Lawyers Tempted By Foreclosure Crisis

Posted on October 14, 2009. Filed under: Foreclosure Defense, Fraud, Loan Modification, Mortgage Law | Tags: , , , , , , , , |

The foreclosure crisis has resulted in a lot of work for lawyers hired to try to help struggling owners hang onto their homes.

But it has also resulted in a record number of complaints concerning claimed unscrupulous practices, some of which have already led to disciplinary action, according to a Daily Business Review article reprinted in New York Lawyer (reg. req.).

“There has definitely been a trend in the last six months or year where attorneys are having some involvement in loan modification scams,” says Arne Vanstrum of the Florida Bar.

He says the Florida Bar received 100 complaints in the last six months concerning lawyers involved in loan modifications, many of them in South Florida. Meanwhile, the state attorney general’s office got 756 complaints through August, a record. In all of 2008, the AG’s office got only 61 such complaints, the business publication recounts in a lengthy article.

Meanwhile, the California State Bar has taken the unusual step of making public the names of 16 attorneys accused of misconduct concerning loan modification matters.

Attorneys often get into trouble because of fee issues. Clients should be charged based on the amount of time it takes to handle their matter, not the size of the mortgage, says George Castrataro. He formerly worked for the Legal Aid Service of Broward County and is now in private practice. Clients also need to be clearly informed if representation will not begin until they have made a number of monthly payments to cover a required minimum retainer, he tells the Daily Business Review.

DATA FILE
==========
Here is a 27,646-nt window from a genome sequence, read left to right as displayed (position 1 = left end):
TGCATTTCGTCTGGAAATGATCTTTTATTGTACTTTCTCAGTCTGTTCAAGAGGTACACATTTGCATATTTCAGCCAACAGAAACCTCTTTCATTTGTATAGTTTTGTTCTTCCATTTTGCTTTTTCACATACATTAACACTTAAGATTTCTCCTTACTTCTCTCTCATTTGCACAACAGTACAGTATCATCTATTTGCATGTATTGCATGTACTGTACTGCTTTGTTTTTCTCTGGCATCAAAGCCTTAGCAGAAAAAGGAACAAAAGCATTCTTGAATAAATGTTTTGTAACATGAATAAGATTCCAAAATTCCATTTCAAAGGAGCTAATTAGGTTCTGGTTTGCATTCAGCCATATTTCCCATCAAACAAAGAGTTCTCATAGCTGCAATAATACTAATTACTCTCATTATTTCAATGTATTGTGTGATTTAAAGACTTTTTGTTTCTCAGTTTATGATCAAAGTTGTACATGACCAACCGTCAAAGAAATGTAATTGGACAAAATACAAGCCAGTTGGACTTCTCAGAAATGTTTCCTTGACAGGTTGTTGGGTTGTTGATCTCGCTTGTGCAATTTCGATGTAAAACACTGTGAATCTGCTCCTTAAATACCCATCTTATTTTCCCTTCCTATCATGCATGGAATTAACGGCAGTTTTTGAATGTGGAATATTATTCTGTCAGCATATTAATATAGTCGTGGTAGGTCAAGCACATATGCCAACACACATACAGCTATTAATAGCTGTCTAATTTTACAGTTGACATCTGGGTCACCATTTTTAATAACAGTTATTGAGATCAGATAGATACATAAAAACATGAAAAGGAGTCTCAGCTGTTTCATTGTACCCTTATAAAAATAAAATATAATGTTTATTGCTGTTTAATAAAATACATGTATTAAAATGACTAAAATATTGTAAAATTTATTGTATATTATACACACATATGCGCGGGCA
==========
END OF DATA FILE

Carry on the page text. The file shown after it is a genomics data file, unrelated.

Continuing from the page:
Another potential ethical pitfall is presented if a lawyer is too closely involved with a non-law-firm loan modification company, says Ryan Wiggins, who serves as deputy director of the state AG’s office.

Under a 2008 federal law that doesn’t apply to attorneys, loan modification companies can’t charge upfront fees, he explains to the business publication. This has led a number of firms to affiliate with attorneys, but unless the attorney is acting as a lawyer and actually representing company clients he or she is then in violation of the federal law, too, according to Wiggins.

Many complainants also contend that lawyers take their money and then do little or no wor

via Tempted By Foreclosure Crisis, Some Lawyers Overcharge & Underwork | ABA Journal – Law News Now.

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